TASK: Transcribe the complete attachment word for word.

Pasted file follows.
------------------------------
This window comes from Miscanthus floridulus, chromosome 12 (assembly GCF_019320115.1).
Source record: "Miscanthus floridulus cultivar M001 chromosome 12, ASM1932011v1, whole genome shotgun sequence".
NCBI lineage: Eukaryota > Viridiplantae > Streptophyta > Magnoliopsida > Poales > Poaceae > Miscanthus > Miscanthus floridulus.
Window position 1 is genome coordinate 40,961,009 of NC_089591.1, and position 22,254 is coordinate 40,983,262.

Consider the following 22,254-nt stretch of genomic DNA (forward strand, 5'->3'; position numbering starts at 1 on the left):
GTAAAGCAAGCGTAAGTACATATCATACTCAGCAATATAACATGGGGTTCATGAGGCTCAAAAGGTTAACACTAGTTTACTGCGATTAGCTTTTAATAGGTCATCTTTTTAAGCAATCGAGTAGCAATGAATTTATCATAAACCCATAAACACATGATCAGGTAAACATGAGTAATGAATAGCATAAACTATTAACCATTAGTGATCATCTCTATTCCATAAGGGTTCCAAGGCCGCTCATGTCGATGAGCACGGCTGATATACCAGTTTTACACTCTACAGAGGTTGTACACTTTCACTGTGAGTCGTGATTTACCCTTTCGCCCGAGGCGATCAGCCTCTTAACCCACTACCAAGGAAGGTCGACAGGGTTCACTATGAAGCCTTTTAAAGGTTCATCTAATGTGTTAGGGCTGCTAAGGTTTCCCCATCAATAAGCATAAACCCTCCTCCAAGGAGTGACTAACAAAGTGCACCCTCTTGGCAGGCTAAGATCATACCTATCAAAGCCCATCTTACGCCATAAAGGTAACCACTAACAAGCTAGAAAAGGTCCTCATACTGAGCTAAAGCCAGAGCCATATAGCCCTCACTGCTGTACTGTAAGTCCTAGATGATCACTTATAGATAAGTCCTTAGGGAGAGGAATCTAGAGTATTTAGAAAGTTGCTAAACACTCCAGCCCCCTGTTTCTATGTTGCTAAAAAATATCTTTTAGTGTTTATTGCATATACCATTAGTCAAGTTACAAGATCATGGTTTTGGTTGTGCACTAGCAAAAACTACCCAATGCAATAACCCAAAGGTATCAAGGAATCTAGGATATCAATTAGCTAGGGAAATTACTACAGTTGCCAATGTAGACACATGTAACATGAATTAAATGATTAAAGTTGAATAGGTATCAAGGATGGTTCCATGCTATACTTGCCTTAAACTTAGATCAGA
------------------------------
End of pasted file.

This window comes from Miscanthus floridulus, chromosome 12 (assembly GCF_019320115.1).
Source record: "Miscanthus floridulus cultivar M001 chromosome 12, ASM1932011v1, whole genome shotgun sequence".
NCBI lineage: Eukaryota > Viridiplantae > Streptophyta > Magnoliopsida > Poales > Poaceae > Miscanthus > Miscanthus floridulus.
Window position 1 is genome coordinate 40,961,009 of NC_089591.1, and position 22,254 is coordinate 40,983,262.

Consider the following 22,254-nt stretch of genomic DNA (forward strand, 5'->3'; position numbering starts at 1 on the left):
GTAAAGCAAGCGTAAGTACATATCATACTCAGCAATATAACATGGGGTTCATGAGGCTCAAAAGGTTAACACTAGTTTACTGCGATTAGCTTTTAATAGGTCATCTTTTTAAGCAATCGAGTAGCAATGAATTTATCATAAACCCATAAACACATGATCAGGTAAACATGAGTAATGAATAGCATAAACTATTAACCATTAGTGATCATCTCTATTCCATAAGGGTTCCAAGGCCGCTCATGTCGATGAGCACGGCTGATATACCAGTTTTACACTCTACAGAGGTTGTACACTTTCACTGTGAGTCGTGATTTACCCTTTCGCCCGAGGCGATCAGCCTCTTAACCCACTACCAAGGAAGGTCGACAGGGTTCACTATGAAGCCTTTTAAAGGTTCATCTAATGTGTTAGGGCTGCTAAGGTTTCCCCATCAATAAGCATAAACCCTCCTCCAAGGAGTGACTAACAAAGTGCACCCTCTTGGCAGGCTAAGATCATACCTATCAAAGCCCATCTTACGCCATAAAGGTAACCACTAACAAGCTAGAAAAGGTCCTCATACTGAGCTAAAGCCAGAGCCATATAGCCCTCACTGCTGTACTGTAAGTCCTAGATGATCACTTATAGATAAGTCCTTAGGGAGAGGAATCTAGAGTATTTAGAAAGTTGCTAAACACTCCAGCCCCCTGTTTCTATGTTGCTAAAAAATATCTTTTAGTGTTTATTGCATATACCATTAGTCAAGTTACAAGATCATGGTTTTGGTTGTGCACTAGCAAAAACTACCCAATGCAATAACCCAAAGGTATCAAGGAATCTAGGATATCAATTAGCTAGGGAAATTACTACAGTTGCCAATGTAGACACATGTAACATGAATTAAATGATTAAAGTTGAATAGGTATCAAGGATGGTTCCATGCTATACTTGCCTTAAACTTAGATCAGA